Achievement Matters was an ambitious project—and one that was urgently required, given the shortage of skilled accountants and the increasing expectations from government authorities monitoring the compliance of learning standards in Australian universities.
The aim of developing a shared understanding of these standards across key stakeholder groups was vital to the credibility and standing of accounting as a professional discipline. Accounting was the first business discipline to develop learning standards in 2010, and the Achievement Matters approach was to develop an assessment model in line with the nationally agreed standards.
In conjunction with key industry stakeholders, CPA Australia (CPAA), the Institute of Chartered Accounting Australia (ICAA), and the Australian Business Deans Council (ABDC), the project aims were:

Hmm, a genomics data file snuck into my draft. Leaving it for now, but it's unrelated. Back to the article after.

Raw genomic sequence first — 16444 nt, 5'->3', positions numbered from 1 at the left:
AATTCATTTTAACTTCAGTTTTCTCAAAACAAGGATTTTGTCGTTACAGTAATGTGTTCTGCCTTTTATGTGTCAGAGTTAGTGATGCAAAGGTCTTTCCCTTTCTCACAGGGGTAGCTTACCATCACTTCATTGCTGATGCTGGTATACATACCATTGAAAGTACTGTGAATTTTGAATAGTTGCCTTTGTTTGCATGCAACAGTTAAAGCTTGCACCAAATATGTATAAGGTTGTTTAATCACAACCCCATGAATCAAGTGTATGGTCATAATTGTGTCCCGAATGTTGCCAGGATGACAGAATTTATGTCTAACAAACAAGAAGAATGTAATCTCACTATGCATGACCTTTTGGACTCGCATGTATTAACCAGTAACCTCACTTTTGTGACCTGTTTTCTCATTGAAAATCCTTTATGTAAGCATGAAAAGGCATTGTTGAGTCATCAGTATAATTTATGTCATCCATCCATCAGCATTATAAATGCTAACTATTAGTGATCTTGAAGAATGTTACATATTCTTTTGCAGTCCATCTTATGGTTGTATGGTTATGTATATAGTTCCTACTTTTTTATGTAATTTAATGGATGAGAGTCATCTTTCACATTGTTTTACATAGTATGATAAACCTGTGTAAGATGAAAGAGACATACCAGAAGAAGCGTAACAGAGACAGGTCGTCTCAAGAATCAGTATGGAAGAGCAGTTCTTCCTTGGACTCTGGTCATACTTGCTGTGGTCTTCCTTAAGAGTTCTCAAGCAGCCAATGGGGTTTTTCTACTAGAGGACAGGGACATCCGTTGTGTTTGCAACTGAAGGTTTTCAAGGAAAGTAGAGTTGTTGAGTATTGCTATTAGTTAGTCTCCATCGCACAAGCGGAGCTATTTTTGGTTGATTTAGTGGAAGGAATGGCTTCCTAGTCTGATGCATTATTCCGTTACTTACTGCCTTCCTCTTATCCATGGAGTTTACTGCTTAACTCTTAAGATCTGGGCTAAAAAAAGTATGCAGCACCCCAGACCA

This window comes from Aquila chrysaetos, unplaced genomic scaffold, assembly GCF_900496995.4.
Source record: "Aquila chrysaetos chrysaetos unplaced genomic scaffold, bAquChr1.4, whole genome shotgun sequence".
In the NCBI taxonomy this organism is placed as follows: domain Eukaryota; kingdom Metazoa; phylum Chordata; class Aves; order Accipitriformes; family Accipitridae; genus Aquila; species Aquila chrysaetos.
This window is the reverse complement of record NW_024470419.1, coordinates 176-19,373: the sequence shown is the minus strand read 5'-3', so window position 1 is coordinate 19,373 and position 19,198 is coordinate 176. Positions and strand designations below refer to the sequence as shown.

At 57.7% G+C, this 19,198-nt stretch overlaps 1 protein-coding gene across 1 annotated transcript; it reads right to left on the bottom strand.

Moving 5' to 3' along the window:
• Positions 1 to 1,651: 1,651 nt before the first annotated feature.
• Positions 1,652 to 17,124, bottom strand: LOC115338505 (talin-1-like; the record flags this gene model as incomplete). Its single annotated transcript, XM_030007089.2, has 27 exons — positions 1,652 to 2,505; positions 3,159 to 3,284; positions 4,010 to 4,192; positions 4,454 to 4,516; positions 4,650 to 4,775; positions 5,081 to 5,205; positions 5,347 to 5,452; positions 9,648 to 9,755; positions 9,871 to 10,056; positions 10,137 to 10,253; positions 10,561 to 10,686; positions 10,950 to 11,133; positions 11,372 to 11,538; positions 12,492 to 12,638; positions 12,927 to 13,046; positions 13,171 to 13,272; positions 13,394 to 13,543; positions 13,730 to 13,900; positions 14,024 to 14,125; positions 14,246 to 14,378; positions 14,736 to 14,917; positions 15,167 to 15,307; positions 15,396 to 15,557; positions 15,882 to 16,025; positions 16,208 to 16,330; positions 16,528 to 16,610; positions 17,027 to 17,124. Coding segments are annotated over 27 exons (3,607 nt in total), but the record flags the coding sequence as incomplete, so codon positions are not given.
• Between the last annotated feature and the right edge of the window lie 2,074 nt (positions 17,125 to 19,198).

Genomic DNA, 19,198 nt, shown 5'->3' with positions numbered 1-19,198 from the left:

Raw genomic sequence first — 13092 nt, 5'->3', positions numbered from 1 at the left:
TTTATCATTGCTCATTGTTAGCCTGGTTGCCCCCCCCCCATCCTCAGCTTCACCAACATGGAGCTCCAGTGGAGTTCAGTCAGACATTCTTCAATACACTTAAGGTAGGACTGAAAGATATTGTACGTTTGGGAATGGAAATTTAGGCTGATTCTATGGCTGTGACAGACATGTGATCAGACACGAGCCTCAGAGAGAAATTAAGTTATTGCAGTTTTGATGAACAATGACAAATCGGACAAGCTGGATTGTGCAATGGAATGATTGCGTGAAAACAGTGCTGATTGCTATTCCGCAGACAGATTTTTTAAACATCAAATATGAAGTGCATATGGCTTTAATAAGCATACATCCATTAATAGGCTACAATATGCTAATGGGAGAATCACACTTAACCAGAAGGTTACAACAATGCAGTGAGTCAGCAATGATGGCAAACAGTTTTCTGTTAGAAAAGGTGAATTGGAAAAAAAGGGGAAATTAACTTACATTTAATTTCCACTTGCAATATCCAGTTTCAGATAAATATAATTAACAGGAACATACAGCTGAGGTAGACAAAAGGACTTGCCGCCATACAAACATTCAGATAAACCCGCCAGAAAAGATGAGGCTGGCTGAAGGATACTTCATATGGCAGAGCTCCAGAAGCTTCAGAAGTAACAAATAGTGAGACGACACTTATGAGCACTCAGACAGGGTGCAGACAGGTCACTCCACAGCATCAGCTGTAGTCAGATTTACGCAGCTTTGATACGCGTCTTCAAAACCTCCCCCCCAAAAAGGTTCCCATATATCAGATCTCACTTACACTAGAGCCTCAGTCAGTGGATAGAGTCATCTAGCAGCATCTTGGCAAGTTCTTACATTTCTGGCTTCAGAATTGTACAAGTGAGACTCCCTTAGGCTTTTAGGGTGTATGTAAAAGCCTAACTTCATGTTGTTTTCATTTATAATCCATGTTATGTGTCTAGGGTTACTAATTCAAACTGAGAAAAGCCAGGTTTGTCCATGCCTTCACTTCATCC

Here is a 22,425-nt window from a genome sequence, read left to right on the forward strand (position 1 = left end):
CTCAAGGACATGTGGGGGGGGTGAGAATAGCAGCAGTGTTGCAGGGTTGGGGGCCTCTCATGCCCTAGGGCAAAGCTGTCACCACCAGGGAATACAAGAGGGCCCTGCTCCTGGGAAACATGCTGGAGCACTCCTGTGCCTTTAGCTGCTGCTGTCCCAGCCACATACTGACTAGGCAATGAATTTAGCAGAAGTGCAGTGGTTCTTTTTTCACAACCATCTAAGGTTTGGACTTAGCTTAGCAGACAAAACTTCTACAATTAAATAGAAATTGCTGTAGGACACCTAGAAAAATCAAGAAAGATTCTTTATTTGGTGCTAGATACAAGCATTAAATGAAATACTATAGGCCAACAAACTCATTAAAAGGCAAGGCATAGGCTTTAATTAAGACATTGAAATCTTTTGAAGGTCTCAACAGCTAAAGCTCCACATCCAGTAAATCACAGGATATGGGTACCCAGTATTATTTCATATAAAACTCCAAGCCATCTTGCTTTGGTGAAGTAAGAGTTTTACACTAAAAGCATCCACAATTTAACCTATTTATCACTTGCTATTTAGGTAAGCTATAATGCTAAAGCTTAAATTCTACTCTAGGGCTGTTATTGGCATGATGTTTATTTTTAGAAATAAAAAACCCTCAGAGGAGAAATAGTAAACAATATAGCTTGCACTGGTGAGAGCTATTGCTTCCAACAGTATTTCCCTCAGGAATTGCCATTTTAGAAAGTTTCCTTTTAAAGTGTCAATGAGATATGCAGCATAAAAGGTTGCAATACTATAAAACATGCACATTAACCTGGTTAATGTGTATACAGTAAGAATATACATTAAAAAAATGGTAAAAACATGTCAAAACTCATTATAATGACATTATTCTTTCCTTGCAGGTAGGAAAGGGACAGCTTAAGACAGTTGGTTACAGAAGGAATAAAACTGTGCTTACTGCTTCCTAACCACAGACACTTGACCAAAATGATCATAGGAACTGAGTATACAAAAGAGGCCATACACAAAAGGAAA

- Obtain and use external peer-reviewed evidence of learning outcomes achieved by potential accounting graduates from all types of higher education providers, benchmarked against these agreed learning standards.
- Refinement of a model for assessing learning outcomes in accounting higher education based on double-blind, calibrated external peer review. The model should be sustainable, inclusive, reliable, efficient, scalable, and self-regulating; meeting the quality assurance needs of professional bodies and the Tertiary Education Quality and Standards Agency (TEQSA).
- Improvements in accounting assessment practices.
- Sharing of a workable model for assessing standards to be considered for application to other disciplines.
The project outcomes:
External peer-reviewed evidence of accounting academic outcomes in all types of higher education providers, benchmarked against the accounting threshold learning standards.
A model process for assessing learning outcomes (that is sustainable, reliable and efficient), satisfying external quality assurance needs and motivating continuous improvement.
Professional development of academics about assessment.
Enhanced understandings in the external environment of our model for assessing achievement of learning standards.